On classical and flat-top guitars the bridge could be held on to the top by string tension (known as a floating bridge) and requires a separate tailpiece.

You can find an assortment of Guitar Bridge Parts and accessories here, besides other guitar parts, bass guitar parts, and amp parts.

Guitar Bridge Pins

Here we take a look at the various types of Guitar Bridge Pins and how they impact the tone of your guitar.

Bridge Pins & Tone
We have seen the importance of the bridge part, and why they exist on a guitar.

The job of the bridge pin, on the other hand, is to hold the string in place at the bridge.

Depending on the material used, these can increase sustain, give you more clarity, and even a better overall volume.

Guitar Bridge Pins

Types of Bridge Pins

  • Fluted bridge pins have a groove cut in them which provides room for the string to pass between the pin and bridge.
  • Solid bridge pins require notches in the bridge to accommodate for the strings diameter.

Because the bridge pin material can effect the tone and sustain on an instrument, some may desire to experiment with different bridge pin materials.

Common Bridge Pin Material
The most commonly used materials include:

  • Wood- Ebony, Boxwood, Rosewood etc.
  • Bone – FWI, Mammoth Ivory, Bone
  • Plastic – Tusq, ABS etc.
  • Metal – Alloy, Brass

The most common ones (and among the least expensive) are the plastic pins.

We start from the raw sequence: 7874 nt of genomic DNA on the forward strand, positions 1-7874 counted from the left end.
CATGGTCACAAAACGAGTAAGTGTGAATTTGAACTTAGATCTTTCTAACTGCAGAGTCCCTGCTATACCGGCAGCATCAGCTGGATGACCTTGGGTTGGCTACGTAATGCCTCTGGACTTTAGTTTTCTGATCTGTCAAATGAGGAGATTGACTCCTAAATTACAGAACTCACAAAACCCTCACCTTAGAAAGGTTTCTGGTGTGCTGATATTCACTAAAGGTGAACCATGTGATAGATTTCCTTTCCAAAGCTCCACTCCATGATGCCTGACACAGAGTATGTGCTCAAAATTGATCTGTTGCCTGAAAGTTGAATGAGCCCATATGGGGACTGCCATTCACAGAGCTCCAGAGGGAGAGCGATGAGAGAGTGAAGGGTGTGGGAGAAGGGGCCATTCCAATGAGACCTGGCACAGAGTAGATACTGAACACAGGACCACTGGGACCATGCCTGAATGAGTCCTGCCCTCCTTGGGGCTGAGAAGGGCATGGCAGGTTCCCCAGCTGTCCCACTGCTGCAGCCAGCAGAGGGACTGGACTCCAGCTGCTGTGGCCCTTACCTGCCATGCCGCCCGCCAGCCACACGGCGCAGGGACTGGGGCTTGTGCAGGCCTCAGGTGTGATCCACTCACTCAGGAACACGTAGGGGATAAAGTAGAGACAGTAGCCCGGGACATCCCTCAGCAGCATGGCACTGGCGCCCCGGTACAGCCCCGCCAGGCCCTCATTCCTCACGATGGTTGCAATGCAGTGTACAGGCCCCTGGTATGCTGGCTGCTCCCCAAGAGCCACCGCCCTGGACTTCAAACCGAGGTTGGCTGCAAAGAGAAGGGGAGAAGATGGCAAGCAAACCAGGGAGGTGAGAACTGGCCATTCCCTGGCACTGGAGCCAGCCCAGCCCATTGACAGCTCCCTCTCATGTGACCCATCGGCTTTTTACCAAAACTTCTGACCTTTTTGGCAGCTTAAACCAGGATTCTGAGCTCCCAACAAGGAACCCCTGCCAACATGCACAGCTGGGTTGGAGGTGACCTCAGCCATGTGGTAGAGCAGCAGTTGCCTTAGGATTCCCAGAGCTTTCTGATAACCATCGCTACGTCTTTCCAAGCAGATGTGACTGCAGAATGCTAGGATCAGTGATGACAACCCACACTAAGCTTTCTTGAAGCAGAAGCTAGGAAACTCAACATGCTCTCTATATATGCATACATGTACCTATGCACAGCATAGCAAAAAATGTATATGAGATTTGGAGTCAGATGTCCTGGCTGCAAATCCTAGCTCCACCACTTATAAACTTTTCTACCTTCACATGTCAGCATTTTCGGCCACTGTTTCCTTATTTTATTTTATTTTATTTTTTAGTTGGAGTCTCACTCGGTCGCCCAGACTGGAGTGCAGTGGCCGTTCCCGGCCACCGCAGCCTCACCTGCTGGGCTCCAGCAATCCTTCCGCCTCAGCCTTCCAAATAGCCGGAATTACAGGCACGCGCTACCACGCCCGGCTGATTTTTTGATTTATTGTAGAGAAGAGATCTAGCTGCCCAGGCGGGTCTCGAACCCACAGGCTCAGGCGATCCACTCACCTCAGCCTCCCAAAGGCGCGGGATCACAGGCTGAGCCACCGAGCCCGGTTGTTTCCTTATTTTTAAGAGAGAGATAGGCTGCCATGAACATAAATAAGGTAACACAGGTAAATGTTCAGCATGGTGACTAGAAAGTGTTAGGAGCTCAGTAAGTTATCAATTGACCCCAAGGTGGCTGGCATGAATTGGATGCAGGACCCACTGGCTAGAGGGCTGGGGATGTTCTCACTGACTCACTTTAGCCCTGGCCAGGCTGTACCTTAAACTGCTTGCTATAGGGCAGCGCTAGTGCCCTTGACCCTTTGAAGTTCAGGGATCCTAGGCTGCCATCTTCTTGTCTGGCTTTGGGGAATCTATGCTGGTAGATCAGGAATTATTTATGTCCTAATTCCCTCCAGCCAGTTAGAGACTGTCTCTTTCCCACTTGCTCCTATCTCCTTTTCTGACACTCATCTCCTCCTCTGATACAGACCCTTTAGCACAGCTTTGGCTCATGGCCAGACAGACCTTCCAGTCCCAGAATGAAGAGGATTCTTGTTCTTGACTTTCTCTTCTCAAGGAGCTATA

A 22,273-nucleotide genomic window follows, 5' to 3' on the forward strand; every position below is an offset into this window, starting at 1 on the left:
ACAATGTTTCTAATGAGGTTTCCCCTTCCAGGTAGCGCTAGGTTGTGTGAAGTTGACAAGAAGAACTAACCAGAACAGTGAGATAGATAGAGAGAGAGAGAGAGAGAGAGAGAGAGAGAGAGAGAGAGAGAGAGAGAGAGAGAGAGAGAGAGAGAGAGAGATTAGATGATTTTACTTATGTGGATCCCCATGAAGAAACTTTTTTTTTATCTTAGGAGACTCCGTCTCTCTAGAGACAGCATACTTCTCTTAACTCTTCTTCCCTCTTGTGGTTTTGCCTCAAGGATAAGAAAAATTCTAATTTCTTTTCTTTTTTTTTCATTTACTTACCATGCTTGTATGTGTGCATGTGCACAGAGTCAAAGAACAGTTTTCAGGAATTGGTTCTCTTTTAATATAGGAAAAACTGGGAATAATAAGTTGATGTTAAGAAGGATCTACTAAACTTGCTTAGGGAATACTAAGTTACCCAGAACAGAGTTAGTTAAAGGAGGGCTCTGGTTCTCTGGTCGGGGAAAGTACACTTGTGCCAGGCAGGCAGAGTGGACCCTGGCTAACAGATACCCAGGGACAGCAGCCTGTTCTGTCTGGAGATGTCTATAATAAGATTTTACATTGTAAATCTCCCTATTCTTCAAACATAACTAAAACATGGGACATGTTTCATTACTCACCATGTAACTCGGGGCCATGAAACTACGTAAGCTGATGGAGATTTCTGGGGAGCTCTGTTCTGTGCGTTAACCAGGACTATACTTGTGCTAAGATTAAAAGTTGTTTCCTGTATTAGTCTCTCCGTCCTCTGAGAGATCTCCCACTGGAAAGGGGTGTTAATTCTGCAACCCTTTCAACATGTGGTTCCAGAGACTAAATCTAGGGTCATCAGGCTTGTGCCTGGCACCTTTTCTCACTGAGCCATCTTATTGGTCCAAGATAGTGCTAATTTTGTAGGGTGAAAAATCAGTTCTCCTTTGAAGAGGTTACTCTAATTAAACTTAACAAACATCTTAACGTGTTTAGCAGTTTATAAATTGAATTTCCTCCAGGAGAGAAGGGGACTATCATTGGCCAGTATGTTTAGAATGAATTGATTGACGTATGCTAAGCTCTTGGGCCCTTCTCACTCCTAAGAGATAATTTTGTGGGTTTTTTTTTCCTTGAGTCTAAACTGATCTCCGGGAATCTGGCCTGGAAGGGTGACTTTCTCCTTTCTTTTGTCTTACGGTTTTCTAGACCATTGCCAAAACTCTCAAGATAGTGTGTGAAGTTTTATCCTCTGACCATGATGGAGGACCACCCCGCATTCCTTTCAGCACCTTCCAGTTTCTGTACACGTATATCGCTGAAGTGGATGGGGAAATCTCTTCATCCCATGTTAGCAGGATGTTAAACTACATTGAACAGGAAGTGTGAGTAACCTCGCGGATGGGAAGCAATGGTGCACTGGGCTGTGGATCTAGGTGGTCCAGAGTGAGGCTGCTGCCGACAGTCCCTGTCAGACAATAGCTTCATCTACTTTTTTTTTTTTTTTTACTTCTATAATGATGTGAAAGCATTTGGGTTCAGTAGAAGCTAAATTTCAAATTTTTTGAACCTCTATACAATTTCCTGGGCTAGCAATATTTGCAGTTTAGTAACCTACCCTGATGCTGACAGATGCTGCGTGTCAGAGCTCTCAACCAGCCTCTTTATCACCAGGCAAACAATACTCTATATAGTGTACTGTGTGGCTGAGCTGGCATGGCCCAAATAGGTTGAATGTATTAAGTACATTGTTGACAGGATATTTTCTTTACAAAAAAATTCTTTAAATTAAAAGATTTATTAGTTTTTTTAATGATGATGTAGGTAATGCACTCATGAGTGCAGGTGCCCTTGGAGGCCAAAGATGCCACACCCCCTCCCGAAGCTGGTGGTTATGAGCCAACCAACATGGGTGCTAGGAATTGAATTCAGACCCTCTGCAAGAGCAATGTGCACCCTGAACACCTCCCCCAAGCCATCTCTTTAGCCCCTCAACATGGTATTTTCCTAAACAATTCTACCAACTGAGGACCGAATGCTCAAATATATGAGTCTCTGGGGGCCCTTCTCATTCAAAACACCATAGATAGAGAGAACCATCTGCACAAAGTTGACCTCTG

But then there are other types as well, such as Bone, Ebony, Fossilized Walrus Ivory (FWI), Mammoth Ivory, Walrus Jawbone, and Buffalo Horn. These are among the better pins that are available on the market today.

These are a bit expensive but then you can expect increased sustain, more clarity, and overall volume from your guitar.

Here’s how the various bridge pins can impact the tone (with plastic as a reference):

  • Tusq: can add a moderate amount of treble, sustain, clarity & volume to your Martin.
  • Bone offers everything Tusq provides, but in bigger doses.
  • Ebony can add bass and warmth to your Martin, along with a significant increase in sustain & volume.
  • Buffalo Horn sounds almost identical to bone, and is a great choice if you want a dark looking pin with bone tone.
  • Walrus Jawbone offers the fundamental tone of bone but with better overtones & fatter harmonics.
  • Mammoth Ivory can add sustain, volume, and a transparent richness to your guitar, with an increase in harmonics & overtones!
  • Walrus Ivory provides the greatest increase in volume, sustain & clarity among all the pin choices. Some high end guitars actually ship with FWI as standard equipment!